Preprints
https://doi.org/10.5194/cp-2021-93
https://doi.org/10.5194/cp-2021-93

  19 Jul 2021

19 Jul 2021

Review status: this preprint is currently under review for the journal CP.

Continuous vegetation record of the Greater Cape Floristic Region (South Africa) covering the past 300 thousand years (IODP U1479)

Lydie M. Dupont1,a, Xueqin Zhao1,b, Chistopher Charles2, J. Tyler Faith3,4, and David Braun5,6 Lydie M. Dupont et al.
  • 1MARUM - Center for Marine Environmental Sciences, University of Bremen. Leobener Str. 8, 28359 Bremen, Germany
  • 2The Scripps Institution of Oceanography, University of California San Diego, La Jolla, CA 92037, USA
  • 3Natural History Museum of Utah, University of Utah, Salt Lake City, UT 84108, USA
  • 4Department of Anthropology, University of Utah, Salt Lake City, UT 84112, USA
  • 5Center for the Advanced Study of Human Paleobiology, George Washington University, Washington DC 20052, USA
  • 6Department of Archaeology, University of Cape Town, Rondebosch 7701, South Africa
  • apresent address: Hendrik Werkmanstr. 5, 1061 VA Amsterdam, Netherlands
  • bpresent address: College of Marine Sciences, Shanghai Ocean University, Shanghai, China

Abstract. The flora of the Greater Cape Floristic Region (GCFR) of South Africa is a biodiversity hotspot of global significance, and its archaeological record has contributed substantially to the understanding of modern human origins. For both reasons, the climate and vegetation history of south-western South Africa is of interest to numerous fields. Currently known paleo-environmental records cover the Holocene, the last glacial-interglacial transition and parts of the last glaciation but do not encompass a full glacial-interglacial cycle. To obtain a continuous vegetation record of the last Pleistocene glacial-interglacial cycles, we studied pollen, spores and micro-charcoal of deep-sea sediments from IODP Site U1479 retrieved from SW of Cape Town. We compare our palynological results of the Pleistocene with previously published results of Pliocene material from the same site. We find that the vegetation of the GCFR, in particular Fynbos and Afrotemperate forest, respond to precessional forcing of climate. The micro-charcoal record confirms the importance of fires in the Fynbos vegetation. Ericaceae-rich and Asteraceae-rich types of Fynbos could extend on the western part of the Palaeo-Agulhas Plain (PAP), which emerged during periods of low sea-level of the Pleistocene.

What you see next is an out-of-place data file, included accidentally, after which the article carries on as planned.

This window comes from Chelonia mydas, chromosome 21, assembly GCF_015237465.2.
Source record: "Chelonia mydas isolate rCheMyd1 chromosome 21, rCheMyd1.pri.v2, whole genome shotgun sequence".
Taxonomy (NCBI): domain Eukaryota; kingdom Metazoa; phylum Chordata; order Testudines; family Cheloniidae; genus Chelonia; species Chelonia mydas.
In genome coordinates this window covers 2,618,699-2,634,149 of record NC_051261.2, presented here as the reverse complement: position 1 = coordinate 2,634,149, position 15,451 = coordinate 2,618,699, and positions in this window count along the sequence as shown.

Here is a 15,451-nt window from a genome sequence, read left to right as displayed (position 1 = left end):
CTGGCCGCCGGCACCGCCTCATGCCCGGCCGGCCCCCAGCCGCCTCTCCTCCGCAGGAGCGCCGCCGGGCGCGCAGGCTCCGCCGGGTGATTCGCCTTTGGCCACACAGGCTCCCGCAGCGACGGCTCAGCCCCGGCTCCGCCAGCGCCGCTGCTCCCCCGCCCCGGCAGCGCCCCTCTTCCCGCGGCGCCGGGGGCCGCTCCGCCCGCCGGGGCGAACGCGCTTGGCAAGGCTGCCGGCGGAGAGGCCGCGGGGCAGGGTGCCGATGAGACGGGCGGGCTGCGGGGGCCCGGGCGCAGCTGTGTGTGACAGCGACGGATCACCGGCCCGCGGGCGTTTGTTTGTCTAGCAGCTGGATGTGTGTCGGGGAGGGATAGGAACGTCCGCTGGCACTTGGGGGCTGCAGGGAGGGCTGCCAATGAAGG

Lydie M. Dupont et al.

Status: open (until 13 Sep 2021)

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Lydie M. Dupont et al.

Lydie M. Dupont et al.

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Short summary
We studied vegetation and climate of southwestern South Africa for the period of the past 300 thousand years. Vegetation and climate development of this region are interesting because the vegetation of the western Cape is a global biodiversity hotspot and because the archaeology of the region substantially contributed to the understanding of the origins of modern human. We found that the influence of precession variability on the vegetation and climate of southwestern South Africa is strong.